“I have a class of 20 kids and I lose five kids, I still need a (whole) teacher. I can’t hire three-quarters of a teacher,” said Buoniconti, calling for some “enabling tools … before we start to lose the qualities of our schools.”

The newly formed rural schools coalition, he added, is “looking for ways to help ourselves … that might not cost money.”

In addition to finding ways to share administrative costs, he said legislation allowing a four-day school week could save schools transportation and operating costs.

“Broadband would then become critical” to support expanded remote learning approaches.

Broadband critical

Linda Dunlavy, Franklin County Regional Council of Governments executive director, outlined the 20-year odyssey of trying to bring broadband to unserved and underserved communities, underscoring an issue that was raised repeatedly.

The recent bankruptcy of the operator of Massachusetts Broadband Institute’s “middle-mile” network, which she said is “highly underutilized … an opportunity for Massachusetts to restructure a deal to be better for the operator and better for the communities that need to use that middle-mile network.”

She added, “The state funding is a huge help to all of our towns but will only fund 25 to 33 percent of the cost of the network. These towns, the smallest towns in Massachusetts, have voted to tax themselves to solve this problem. And to own and operate a broadband network on their own, that’s a huge task for the smallest towns in Massachusetts.”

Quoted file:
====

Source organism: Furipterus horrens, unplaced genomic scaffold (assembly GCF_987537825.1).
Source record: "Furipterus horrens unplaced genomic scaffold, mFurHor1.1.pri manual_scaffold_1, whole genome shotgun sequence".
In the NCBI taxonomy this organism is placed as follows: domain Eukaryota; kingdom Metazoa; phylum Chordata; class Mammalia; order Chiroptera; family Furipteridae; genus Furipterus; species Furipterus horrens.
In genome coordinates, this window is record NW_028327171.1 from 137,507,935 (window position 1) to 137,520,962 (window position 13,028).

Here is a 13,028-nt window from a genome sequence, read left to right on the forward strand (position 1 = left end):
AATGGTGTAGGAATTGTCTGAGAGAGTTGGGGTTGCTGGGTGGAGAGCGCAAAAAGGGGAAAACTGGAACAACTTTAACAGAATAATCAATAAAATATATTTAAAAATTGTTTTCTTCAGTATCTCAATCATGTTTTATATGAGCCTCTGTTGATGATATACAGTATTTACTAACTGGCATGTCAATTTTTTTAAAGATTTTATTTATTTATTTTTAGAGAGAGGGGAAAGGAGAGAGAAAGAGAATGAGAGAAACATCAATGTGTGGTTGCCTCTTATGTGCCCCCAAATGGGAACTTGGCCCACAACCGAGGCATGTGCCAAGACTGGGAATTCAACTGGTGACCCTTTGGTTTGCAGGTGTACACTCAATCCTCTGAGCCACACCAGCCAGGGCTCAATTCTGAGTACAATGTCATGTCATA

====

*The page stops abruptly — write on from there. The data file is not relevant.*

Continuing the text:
Charlemont Selectboard member Beth Bandy, representing the Small Town Summit, added, “Without broadband, we’re really suffering,” and said the coalition — representing about 20 small towns in Franklin, Berkshire and Hampshire counties — is exploring ways to share services to cut costs ways.

“But there’s a limit. There are things we need help with,” she said, pointing out the special “sparsity aid” that states like Wisconsin and Minnesota provide to rural school districts.

Economic development

Jonathan Butler, president and CEO of One Berkshire, pointed to a shortage of skilled workers to meet the needs of employers throughout the region and added dealing with the pressures on local school budgets is critical.

“It’s an economic development issue,” he said. “We have employers trying to attract talent, and we have young families looking at the trajectory of our school districts, and they don’t like what they see.”

Butler told the senators, “The idea of having one formula to solve a problem … in Massachusetts doesn’t always work for us in western Mass.,” illustrating with Gov. Charlie Baker’s across-the-board cut of tourism funding that hurt rural areas that depend more heavily on tourism than urban areas.

Energy issues

Todd Ford, executive director of the Hampshire Council of Governments, spoke to the delegation about energy issues, pointing to discrepancies between the current Eversource rate case’s relative effects on eastern and western Massachusetts.

Even though $60 million would come from eastern ratepayers, compared to $35 million from western Massachusetts ratepayers, it works out to $162 per meter in this part of the state versus $50 per meter for eastern customers, he said.